D2C commerce Direct-to-consumer – opportunities and benefits
Many manufacturers are discovering exciting opportunities and potential in direct sales. It is not just margins that count but also strengthening the brand and direct customer contact.
Direct retail from manufacturer to end consumer is becoming more important to many brands. We have put together our first post on this topic. The primary intention of this article is to look at the benefits of direct sales. What are the arguments used by (brand) manufacturers in their search for a direct route to consumers?
The consumer’s attachment to a sales channel (such as Migros or Coop) or retailer is often greater than to the product itself when it comes to consumer goods and everyday products. Here is where retailers who can afford to boycott individual brands over and over again can exert their strength (as happened in recent years with Nivea or Mars) if, for example, no agreement could be reached on purchase prices. Customers continue to visit the same businesses and simply switch to different items.
By using a direct sales channel, the manufacturer controls the entire brand experience and customer journey. If they manage to offer an above-average customer experience at purchase, the customers will more closely identify with the brand since the purchasing experience is a part of it. This can be achieved if a company designs its own sales channels to be more interesting and fully aligned with the brand.
New products and brands
Proprietary sales channels offer more flexibility in product design. Companies can develop their own product lines or even brands which are not offered on the market, such as in premium or budget segments. Direct insights can be gained from experience with these product lines. It is also possible to reduce the time to market for new products.
(Customer) data and interaction
It is worthwhile for each manufacturer to get to know its customers and enter into dialogue with them. Without proprietary channels it can be difficult to get in contact with consumers, but it becomes much simpler by having one’s own sales channels (particularly digital).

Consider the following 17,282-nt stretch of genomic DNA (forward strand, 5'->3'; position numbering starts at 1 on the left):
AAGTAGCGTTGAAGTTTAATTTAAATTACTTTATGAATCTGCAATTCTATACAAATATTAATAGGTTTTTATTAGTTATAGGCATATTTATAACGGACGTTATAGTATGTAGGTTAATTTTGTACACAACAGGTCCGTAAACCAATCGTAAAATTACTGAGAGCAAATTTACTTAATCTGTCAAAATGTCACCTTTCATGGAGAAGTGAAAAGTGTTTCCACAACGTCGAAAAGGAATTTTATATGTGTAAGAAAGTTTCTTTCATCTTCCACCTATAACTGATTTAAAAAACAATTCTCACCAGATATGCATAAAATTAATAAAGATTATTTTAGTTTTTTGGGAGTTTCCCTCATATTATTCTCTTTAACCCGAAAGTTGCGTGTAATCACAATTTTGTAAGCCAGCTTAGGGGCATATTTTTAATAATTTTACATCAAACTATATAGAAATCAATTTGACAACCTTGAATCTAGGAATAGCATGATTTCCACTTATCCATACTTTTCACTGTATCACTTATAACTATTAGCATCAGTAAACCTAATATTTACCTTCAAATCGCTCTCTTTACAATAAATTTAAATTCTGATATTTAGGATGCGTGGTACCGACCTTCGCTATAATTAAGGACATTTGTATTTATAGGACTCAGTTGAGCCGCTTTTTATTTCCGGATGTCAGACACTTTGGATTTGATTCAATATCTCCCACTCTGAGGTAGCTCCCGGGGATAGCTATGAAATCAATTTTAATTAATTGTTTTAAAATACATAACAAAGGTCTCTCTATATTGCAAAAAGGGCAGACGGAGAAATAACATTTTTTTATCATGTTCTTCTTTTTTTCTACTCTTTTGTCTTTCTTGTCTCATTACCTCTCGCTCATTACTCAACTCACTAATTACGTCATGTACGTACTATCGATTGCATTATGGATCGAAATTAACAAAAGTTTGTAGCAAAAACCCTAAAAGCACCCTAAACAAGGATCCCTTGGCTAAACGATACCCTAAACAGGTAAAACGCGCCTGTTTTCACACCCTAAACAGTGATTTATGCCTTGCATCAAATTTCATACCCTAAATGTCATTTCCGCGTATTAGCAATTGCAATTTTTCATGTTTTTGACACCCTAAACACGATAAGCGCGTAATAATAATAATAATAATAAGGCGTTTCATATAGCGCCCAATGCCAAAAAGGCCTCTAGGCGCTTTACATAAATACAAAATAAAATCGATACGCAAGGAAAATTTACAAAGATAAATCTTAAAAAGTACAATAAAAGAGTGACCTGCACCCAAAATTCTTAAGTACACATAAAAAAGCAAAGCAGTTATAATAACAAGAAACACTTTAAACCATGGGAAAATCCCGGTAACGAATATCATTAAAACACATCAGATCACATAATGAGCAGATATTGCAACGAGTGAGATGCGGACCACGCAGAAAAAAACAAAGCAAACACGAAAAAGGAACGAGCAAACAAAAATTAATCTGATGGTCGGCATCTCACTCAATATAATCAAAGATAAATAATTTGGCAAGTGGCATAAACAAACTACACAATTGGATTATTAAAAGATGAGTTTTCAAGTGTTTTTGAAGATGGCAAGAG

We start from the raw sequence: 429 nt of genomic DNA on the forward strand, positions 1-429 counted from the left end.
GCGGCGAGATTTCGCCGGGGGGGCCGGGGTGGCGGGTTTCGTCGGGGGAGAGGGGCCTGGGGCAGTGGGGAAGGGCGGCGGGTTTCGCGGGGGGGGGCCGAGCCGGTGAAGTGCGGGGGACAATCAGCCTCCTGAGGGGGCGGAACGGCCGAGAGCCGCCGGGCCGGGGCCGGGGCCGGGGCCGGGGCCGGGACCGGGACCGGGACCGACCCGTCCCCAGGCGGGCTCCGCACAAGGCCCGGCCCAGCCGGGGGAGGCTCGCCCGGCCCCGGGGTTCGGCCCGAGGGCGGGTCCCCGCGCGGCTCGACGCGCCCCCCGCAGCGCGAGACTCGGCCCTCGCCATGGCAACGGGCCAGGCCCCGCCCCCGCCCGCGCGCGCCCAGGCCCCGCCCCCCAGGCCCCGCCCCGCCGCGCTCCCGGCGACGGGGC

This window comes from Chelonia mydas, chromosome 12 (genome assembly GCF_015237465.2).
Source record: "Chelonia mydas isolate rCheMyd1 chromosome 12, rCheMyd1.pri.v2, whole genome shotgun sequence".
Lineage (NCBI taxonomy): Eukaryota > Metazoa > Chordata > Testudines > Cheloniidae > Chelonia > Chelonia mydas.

A direct channel not only helps acquire contact details; it also provides insights into customer habits and needs. Moreover, the purchase can be seamlessly linked to other interactions, such as on social media, meaning that products can not only be advertised, but also sold directly.
The personalization of products offers added value in various segments which would be difficult to achieve using just traditional sales channels. Individually configured or designed products provide a decisive differentiating factor. This option is ideal in segments where customers strongly identify with a product and brand, as is the case with fashion and sports. But product personalization does more than differentiate the offering from other providers; customers are also willing to pay a higher price.
If a product is sold via a third-party sales channel, a significant portion of the margin goes to the retailer. Whereas with D2C, the margin stays entirely with the manufacturer. Of course, establishing, operating and marketing a proprietary sales channel is neither simple nor cheap. However, the resources used will not only help with actually selling the product, but also support brand recognition and the establishment of a consistent customer experience. These can then simultaneously finance value-added services such as same day delivery or free returns.
- (( comment.published ))